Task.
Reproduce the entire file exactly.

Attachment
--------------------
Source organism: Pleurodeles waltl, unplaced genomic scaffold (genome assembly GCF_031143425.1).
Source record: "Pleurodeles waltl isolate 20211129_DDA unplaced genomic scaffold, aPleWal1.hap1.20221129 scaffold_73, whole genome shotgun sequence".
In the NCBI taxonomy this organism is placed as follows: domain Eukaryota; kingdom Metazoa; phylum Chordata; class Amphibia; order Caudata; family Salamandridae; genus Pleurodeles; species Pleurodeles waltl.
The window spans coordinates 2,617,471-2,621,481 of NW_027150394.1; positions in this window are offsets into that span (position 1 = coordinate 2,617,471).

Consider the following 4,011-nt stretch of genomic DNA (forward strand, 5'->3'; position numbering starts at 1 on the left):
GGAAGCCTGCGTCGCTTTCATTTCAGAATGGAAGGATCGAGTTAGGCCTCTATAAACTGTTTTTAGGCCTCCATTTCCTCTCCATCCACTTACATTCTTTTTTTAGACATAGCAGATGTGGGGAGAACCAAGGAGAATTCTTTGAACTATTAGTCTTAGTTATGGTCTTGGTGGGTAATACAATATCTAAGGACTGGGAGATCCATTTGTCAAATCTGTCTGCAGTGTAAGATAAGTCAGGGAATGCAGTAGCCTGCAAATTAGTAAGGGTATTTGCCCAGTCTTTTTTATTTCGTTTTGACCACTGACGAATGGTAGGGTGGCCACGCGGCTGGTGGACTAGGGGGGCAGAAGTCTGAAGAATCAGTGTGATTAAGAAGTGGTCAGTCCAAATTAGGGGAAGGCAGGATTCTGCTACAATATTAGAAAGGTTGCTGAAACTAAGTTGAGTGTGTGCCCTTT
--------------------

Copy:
Source organism: Pleurodeles waltl, unplaced genomic scaffold (genome assembly GCF_031143425.1).
Source record: "Pleurodeles waltl isolate 20211129_DDA unplaced genomic scaffold, aPleWal1.hap1.20221129 scaffold_73, whole genome shotgun sequence".
In the NCBI taxonomy this organism is placed as follows: domain Eukaryota; kingdom Metazoa; phylum Chordata; class Amphibia; order Caudata; family Salamandridae; genus Pleurodeles; species Pleurodeles waltl.
The window spans coordinates 2,617,471-2,621,481 of NW_027150394.1; positions in this window are offsets into that span (position 1 = coordinate 2,617,471).

Consider the following 4,011-nt stretch of genomic DNA (forward strand, 5'->3'; position numbering starts at 1 on the left):
GGAAGCCTGCGTCGCTTTCATTTCAGAATGGAAGGATCGAGTTAGGCCTCTATAAACTGTTTTTAGGCCTCCATTTCCTCTCCATCCACTTACATTCTTTTTTTAGACATAGCAGATGTGGGGAGAACCAAGGAGAATTCTTTGAACTATTAGTCTTAGTTATGGTCTTGGTGGGTAATACAATATCTAAGGACTGGGAGATCCATTTGTCAAATCTGTCTGCAGTGTAAGATAAGTCAGGGAATGCAGTAGCCTGCAAATTAGTAAGGGTATTTGCCCAGTCTTTTTTATTTCGTTTTGACCACTGACGAATGGTAGGGTGGCCACGCGGCTGGTGGACTAGGGGGGCAGAAGTCTGAAGAATCAGTGTGATTAAGAAGTGGTCAGTCCAAATTAGGGGAAGGCAGGATTCTGCTACAATATTAGAAAGGTTGCTGAAACTAAGTTGAGTGTGTGCCCTTT